Many years ago, I was prescribed a drug by a physician assistant I saw because Stanford Health bait-and-switched her for my specialist. When I asked about the drug’s risks and side effects, she cavalierly assured me the drug was widely used and incredibly safe. As I don’t view PAs as MD equivalents and I distrust drug companies, I did some research and consulted with my primary care physician.
Turns out, my instincts were correct. While the drug was deemed safe for most users, in a very small cohort it triggered a virulent and deadly cancer. I chose to not rely on Lady Luck that I wouldn’t land in the unfortunate cohort. The FDA has since slapped a host of warnings on the drug, and a watchdog publication I subscribe to months ago recommended the drug be avoided altogether.
When it comes to understanding science, I am not that smart. Indeed, if they had a special bus for the science challenged when I attended grade school, I would have ridden it. But I have good instincts, and I prefer to understand potential risks, even if I’m unable to comprehend the technical reasons behind them. My common sense often compensates for the limitations of my intelligence.
Until this week, I was prepared to trust the Biden Administration and U.S. regulatory agencies to do the right thing and manage the pandemic without political and business considerations. It’s in my Canadian DNA to trust authority. What also fostered confidence for me was that Israel had made a bet-the-kibbutz decision and inoculated nearly the entire country with the Pfizer vaccine. My Hebrew school teachers inculcated me with the belief that Israel’s leaders more than any country were committed to acting in the best interests of their citizens.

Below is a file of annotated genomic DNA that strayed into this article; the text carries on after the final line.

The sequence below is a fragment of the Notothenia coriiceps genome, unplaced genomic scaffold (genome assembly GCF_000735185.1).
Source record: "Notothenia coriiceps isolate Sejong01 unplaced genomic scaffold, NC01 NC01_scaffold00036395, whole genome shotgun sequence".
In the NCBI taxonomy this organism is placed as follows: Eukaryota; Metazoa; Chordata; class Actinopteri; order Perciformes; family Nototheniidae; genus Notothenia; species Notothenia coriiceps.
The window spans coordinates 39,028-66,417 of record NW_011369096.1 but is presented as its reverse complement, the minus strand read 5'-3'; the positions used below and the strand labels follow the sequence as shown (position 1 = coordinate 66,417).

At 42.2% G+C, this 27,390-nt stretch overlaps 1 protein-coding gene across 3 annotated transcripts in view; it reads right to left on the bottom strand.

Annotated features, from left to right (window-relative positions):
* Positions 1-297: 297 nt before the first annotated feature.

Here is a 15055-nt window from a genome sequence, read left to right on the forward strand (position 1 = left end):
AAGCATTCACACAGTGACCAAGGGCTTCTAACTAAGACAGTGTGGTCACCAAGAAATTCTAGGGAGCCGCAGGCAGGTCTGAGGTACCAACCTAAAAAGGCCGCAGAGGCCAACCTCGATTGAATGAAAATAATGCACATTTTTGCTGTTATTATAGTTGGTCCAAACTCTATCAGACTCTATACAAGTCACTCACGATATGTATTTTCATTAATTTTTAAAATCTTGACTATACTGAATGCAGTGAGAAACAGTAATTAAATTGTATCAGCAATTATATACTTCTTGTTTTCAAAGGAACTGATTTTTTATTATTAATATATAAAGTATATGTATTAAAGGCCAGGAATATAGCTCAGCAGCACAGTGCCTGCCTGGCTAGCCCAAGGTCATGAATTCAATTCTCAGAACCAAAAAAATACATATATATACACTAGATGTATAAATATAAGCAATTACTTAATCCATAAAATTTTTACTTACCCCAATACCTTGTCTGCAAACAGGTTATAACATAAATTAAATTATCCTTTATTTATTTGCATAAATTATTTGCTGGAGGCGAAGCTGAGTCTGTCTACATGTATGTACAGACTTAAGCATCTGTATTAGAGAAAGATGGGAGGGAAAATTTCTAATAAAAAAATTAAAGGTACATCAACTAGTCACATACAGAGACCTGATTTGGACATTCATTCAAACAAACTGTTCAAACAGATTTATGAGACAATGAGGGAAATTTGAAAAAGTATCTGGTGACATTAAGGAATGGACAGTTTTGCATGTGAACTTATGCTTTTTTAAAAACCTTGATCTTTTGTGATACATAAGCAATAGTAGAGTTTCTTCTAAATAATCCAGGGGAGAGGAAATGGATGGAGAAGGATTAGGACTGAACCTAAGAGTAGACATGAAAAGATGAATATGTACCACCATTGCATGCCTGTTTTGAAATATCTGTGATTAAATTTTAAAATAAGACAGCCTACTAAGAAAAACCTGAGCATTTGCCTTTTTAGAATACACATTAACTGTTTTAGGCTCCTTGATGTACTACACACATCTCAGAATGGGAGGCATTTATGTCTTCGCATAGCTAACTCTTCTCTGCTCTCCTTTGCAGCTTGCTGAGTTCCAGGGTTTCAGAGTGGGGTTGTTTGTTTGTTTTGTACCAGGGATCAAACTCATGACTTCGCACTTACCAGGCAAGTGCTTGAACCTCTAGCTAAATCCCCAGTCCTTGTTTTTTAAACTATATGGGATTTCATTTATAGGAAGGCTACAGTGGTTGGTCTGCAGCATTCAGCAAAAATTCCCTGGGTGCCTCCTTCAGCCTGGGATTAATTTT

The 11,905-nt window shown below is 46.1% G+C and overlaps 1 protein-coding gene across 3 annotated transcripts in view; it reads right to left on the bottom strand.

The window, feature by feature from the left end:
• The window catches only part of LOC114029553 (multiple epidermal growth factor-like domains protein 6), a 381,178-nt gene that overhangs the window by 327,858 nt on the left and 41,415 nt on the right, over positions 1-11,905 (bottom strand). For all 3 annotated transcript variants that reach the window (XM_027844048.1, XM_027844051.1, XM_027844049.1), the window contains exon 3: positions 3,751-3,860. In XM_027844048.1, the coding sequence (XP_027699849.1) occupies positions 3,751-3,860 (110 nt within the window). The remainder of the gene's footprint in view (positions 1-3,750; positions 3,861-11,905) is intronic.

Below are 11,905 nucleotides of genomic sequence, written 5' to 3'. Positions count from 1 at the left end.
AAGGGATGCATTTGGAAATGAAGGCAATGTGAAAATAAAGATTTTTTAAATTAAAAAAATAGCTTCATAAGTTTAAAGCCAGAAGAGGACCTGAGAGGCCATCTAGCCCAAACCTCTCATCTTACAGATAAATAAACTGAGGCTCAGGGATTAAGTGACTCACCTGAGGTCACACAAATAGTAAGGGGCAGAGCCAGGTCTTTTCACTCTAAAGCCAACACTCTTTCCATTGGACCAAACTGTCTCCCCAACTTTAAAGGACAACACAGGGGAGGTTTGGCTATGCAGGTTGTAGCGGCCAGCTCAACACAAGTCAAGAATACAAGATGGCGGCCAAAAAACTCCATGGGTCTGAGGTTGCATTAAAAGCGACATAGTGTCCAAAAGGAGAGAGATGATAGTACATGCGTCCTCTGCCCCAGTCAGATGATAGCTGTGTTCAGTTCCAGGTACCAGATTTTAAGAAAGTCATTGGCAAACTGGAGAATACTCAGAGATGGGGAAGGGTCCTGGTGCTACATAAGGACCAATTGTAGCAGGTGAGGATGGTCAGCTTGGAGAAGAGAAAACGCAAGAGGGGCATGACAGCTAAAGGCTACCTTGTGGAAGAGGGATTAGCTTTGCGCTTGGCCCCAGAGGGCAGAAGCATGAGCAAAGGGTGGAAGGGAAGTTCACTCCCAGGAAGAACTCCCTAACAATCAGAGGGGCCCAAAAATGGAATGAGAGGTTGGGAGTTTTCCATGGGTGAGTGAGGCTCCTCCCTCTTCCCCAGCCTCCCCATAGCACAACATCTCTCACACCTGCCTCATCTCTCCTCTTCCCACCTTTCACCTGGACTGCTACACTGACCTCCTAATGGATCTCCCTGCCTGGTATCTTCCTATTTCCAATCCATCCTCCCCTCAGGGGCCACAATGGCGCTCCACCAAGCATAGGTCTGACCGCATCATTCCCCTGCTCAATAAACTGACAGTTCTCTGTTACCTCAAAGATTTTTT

The Biden Administration on Wednesday demonstrated that it is making critical vaccine decisions based on short-term political considerations. The New York Times later in the day posted an article that bust my bubble about Israel.
The Times story was about how badly Israel, the world’s most vaccinated country, is faring with Covid. The daily rate of confirmed new virus cases has more than doubled in the last two weeks and deaths are on the rise, including 230 so far this month. Vaccinated people were among those who died. Buried in the Times’ story was this glossed over detail: “. . . some Israeli data suggests the possibility of an increased risk of severe disease (emphasis mine) among those who received early vaccinations.”
I reached out to a physician contact, one that has been repeatedly censored for expressing concerns about vaccine safety, if he was familiar with the data the reporter was referring to. He said it’s a safety concern known as antibody dependent enhancement (ADE), and he sent me a paper posted on the National Library of Medicine’s website two weeks ago warning that vaccine boosters could trigger increased risk for severe COVID disease rather than reduce it.
My science challenged brain can’t understand the technical details of the paper, but there are a few words in sequence I can comprehend: “Antibody dependent enhancement (ADE) of infection is a safety concern for vaccine strategies.” I understand this too: “ADE may be a concern for people receiving vaccines based on the original Wuhan strain spike sequence (either mRNA or viral vectors). Under these circumstances, second generation vaccines with spike protein formulations lacking structurally-conserved ADE-related epitopes should be considered.”
I know the COVID vaccines are based on the original Wuhan strain, and while I have no clue about “structurally-conserved ADE-related epitopes,” I’d welcome knowing if the authors’ recommendations are being heeded, and if not, why.